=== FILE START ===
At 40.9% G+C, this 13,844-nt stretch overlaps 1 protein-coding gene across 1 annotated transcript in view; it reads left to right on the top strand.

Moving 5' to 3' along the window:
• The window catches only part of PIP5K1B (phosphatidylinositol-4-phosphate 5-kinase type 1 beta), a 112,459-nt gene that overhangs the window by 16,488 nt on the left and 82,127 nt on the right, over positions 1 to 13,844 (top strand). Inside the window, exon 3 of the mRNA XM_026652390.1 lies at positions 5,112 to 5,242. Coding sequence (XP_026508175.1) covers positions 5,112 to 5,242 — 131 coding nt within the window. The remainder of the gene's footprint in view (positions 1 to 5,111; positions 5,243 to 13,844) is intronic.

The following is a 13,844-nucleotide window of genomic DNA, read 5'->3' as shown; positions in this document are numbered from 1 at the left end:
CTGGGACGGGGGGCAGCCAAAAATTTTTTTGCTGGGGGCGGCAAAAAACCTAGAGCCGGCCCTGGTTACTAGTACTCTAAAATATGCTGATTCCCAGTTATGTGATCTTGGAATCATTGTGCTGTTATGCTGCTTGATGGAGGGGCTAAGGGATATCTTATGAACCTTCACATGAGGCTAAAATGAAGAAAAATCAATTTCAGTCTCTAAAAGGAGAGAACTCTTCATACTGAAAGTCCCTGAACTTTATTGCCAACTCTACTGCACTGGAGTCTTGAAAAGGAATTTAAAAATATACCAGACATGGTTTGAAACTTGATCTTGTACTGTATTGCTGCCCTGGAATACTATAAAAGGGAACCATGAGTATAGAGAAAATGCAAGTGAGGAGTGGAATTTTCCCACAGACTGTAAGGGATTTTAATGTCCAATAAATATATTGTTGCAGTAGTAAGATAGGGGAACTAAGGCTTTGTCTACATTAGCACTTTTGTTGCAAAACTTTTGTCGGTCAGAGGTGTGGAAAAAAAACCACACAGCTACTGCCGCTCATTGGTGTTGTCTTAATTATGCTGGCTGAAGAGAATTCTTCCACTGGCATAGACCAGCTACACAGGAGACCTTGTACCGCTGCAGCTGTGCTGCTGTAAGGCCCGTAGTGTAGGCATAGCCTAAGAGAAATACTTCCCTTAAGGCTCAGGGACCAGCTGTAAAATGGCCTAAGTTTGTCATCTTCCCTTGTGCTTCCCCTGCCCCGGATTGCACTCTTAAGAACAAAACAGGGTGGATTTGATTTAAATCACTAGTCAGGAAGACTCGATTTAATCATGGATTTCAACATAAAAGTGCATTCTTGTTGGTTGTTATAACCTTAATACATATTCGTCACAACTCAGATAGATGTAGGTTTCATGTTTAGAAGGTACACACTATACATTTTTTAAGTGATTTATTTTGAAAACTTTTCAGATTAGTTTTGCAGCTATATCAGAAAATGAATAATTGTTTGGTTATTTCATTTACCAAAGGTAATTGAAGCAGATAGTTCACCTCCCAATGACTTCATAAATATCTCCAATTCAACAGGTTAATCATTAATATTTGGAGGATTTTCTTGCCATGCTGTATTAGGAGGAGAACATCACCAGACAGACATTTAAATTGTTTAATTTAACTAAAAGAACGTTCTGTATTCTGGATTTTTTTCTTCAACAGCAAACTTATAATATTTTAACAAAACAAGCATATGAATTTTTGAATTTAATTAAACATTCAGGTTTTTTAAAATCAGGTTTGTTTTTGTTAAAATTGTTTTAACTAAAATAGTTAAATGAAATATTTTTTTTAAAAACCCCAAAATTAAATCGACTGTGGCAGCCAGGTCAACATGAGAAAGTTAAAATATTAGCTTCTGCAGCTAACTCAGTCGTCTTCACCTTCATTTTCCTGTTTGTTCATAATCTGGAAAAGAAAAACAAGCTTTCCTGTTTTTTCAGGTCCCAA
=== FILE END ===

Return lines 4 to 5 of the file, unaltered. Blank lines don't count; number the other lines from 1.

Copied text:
The following is a 13,844-nucleotide window of genomic DNA, read 5'->3' as shown; positions in this document are numbered from 1 at the left end:
CTGGGACGGGGGGCAGCCAAAAATTTTTTTGCTGGGGGCGGCAAAAAACCTAGAGCCGGCCCTGGTTACTAGTACTCTAAAATATGCTGATTCCCAGTTATGTGATCTTGGAATCATTGTGCTGTTATGCTGCTTGATGGAGGGGCTAAGGGATATCTTATGAACCTTCACATGAGGCTAAAATGAAGAAAAATCAATTTCAGTCTCTAAAAGGAGAGAACTCTTCATACTGAAAGTCCCTGAACTTTATTGCCAACTCTACTGCACTGGAGTCTTGAAAAGGAATTTAAAAATATACCAGACATGGTTTGAAACTTGATCTTGTACTGTATTGCTGCCCTGGAATACTATAAAAGGGAACCATGAGTATAGAGAAAATGCAAGTGAGGAGTGGAATTTTCCCACAGACTGTAAGGGATTTTAATGTCCAATAAATATATTGTTGCAGTAGTAAGATAGGGGAACTAAGGCTTTGTCTACATTAGCACTTTTGTTGCAAAACTTTTGTCGGTCAGAGGTGTGGAAAAAAAACCACACAGCTACTGCCGCTCATTGGTGTTGTCTTAATTATGCTGGCTGAAGAGAATTCTTCCACTGGCATAGACCAGCTACACAGGAGACCTTGTACCGCTGCAGCTGTGCTGCTGTAAGGCCCGTAGTGTAGGCATAGCCTAAGAGAAATACTTCCCTTAAGGCTCAGGGACCAGCTGTAAAATGGCCTAAGTTTGTCATCTTCCCTTGTGCTTCCCCTGCCCCGGATTGCACTCTTAAGAACAAAACAGGGTGGATTTGATTTAAATCACTAGTCAGGAAGACTCGATTTAATCATGGATTTCAACATAAAAGTGCATTCTTGTTGGTTGTTATAACCTTAATACATATTCGTCACAACTCAGATAGATGTAGGTTTCATGTTTAGAAGGTACACACTATACATTTTTTAAGTGATTTATTTTGAAAACTTTTCAGATTAGTTTTGCAGCTATATCAGAAAATGAATAATTGTTTGGTTATTTCATTTACCAAAGGTAATTGAAGCAGATAGTTCACCTCCCAATGACTTCATAAATATCTCCAATTCAACAGGTTAATCATTAATATTTGGAGGATTTTCTTGCCATGCTGTATTAGGAGGAGAACATCACCAGACAGACATTTAAATTGTTTAATTTAACTAAAAGAACGTTCTGTATTCTGGATTTTTTTCTTCAACAGCAAACTTATAATATTTTAACAAAACAAGCATATGAATTTTTGAATTTAATTAAACATTCAGGTTTTTTAAAATCAGGTTTGTTTTTGTTAAAATTGTTTTAACTAAAATAGTTAAATGAAATATTTTTTTTAAAAACCCCAAAATTAAATCGACTGTGGCAGCCAGGTCAACATGAGAAAGTTAAAATATTAGCTTCTGCAGCTAACTCAGTCGTCTTCACCTTCATTTTCCTGTTTGTTCATAATCTGGAAAAGAAAAACAAGCTTTCCTGTTTTTTCAGGTCCCAA